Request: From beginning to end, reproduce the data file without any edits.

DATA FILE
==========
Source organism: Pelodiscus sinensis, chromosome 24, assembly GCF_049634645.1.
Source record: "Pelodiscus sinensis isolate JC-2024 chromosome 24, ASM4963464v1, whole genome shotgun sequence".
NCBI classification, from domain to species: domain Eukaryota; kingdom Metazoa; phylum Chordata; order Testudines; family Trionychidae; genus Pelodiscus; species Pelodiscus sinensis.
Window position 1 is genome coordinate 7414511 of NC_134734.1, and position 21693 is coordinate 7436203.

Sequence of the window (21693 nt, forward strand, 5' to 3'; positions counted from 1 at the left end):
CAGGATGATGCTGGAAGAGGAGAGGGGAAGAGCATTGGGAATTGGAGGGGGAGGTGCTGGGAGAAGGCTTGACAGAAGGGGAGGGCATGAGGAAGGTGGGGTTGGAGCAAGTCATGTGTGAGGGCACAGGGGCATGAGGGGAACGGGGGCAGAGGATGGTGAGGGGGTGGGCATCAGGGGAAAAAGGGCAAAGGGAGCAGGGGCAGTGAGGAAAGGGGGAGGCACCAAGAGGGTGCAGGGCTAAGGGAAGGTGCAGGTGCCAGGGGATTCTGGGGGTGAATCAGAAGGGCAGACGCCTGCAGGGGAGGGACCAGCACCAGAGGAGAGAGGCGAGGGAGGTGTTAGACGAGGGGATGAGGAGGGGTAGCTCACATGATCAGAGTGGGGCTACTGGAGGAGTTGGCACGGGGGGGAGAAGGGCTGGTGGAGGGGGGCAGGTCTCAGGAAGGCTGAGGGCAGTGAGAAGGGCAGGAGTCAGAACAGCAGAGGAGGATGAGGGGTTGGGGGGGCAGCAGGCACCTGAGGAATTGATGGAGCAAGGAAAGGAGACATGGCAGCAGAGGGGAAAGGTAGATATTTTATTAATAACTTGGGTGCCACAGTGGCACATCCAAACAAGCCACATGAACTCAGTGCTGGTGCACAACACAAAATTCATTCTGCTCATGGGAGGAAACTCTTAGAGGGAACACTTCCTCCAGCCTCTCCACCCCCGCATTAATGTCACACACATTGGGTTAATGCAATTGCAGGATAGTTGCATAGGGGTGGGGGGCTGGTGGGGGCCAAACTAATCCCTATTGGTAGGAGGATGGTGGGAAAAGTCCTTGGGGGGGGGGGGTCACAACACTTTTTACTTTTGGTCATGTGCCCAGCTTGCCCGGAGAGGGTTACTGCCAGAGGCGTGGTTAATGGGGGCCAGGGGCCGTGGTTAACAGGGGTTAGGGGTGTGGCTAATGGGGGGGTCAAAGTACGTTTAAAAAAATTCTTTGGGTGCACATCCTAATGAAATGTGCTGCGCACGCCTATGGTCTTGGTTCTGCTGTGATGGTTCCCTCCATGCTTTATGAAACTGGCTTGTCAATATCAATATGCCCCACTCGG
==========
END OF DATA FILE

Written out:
Source organism: Pelodiscus sinensis, chromosome 24, assembly GCF_049634645.1.
Source record: "Pelodiscus sinensis isolate JC-2024 chromosome 24, ASM4963464v1, whole genome shotgun sequence".
NCBI classification, from domain to species: domain Eukaryota; kingdom Metazoa; phylum Chordata; order Testudines; family Trionychidae; genus Pelodiscus; species Pelodiscus sinensis.
Window position 1 is genome coordinate 7414511 of NC_134734.1, and position 21693 is coordinate 7436203.

Sequence of the window (21693 nt, forward strand, 5' to 3'; positions counted from 1 at the left end):
CAGGATGATGCTGGAAGAGGAGAGGGGAAGAGCATTGGGAATTGGAGGGGGAGGTGCTGGGAGAAGGCTTGACAGAAGGGGAGGGCATGAGGAAGGTGGGGTTGGAGCAAGTCATGTGTGAGGGCACAGGGGCATGAGGGGAACGGGGGCAGAGGATGGTGAGGGGGTGGGCATCAGGGGAAAAAGGGCAAAGGGAGCAGGGGCAGTGAGGAAAGGGGGAGGCACCAAGAGGGTGCAGGGCTAAGGGAAGGTGCAGGTGCCAGGGGATTCTGGGGGTGAATCAGAAGGGCAGACGCCTGCAGGGGAGGGACCAGCACCAGAGGAGAGAGGCGAGGGAGGTGTTAGACGAGGGGATGAGGAGGGGTAGCTCACATGATCAGAGTGGGGCTACTGGAGGAGTTGGCACGGGGGGGAGAAGGGCTGGTGGAGGGGGGCAGGTCTCAGGAAGGCTGAGGGCAGTGAGAAGGGCAGGAGTCAGAACAGCAGAGGAGGATGAGGGGTTGGGGGGGCAGCAGGCACCTGAGGAATTGATGGAGCAAGGAAAGGAGACATGGCAGCAGAGGGGAAAGGTAGATATTTTATTAATAACTTGGGTGCCACAGTGGCACATCCAAACAAGCCACATGAACTCAGTGCTGGTGCACAACACAAAATTCATTCTGCTCATGGGAGGAAACTCTTAGAGGGAACACTTCCTCCAGCCTCTCCACCCCCGCATTAATGTCACACACATTGGGTTAATGCAATTGCAGGATAGTTGCATAGGGGTGGGGGGCTGGTGGGGGCCAAACTAATCCCTATTGGTAGGAGGATGGTGGGAAAAGTCCTTGGGGGGGGGGGGTCACAACACTTTTTACTTTTGGTCATGTGCCCAGCTTGCCCGGAGAGGGTTACTGCCAGAGGCGTGGTTAATGGGGGCCAGGGGCCGTGGTTAACAGGGGTTAGGGGTGTGGCTAATGGGGGGGTCAAAGTACGTTTAAAAAAATTCTTTGGGTGCACATCCTAATGAAATGTGCTGCGCACGCCTATGGTCTTGGTTCTGCTGTGATGGTTCCCTCCATGCTTTATGAAACTGGCTTGTCAATATCAATATGCCCCACTCGG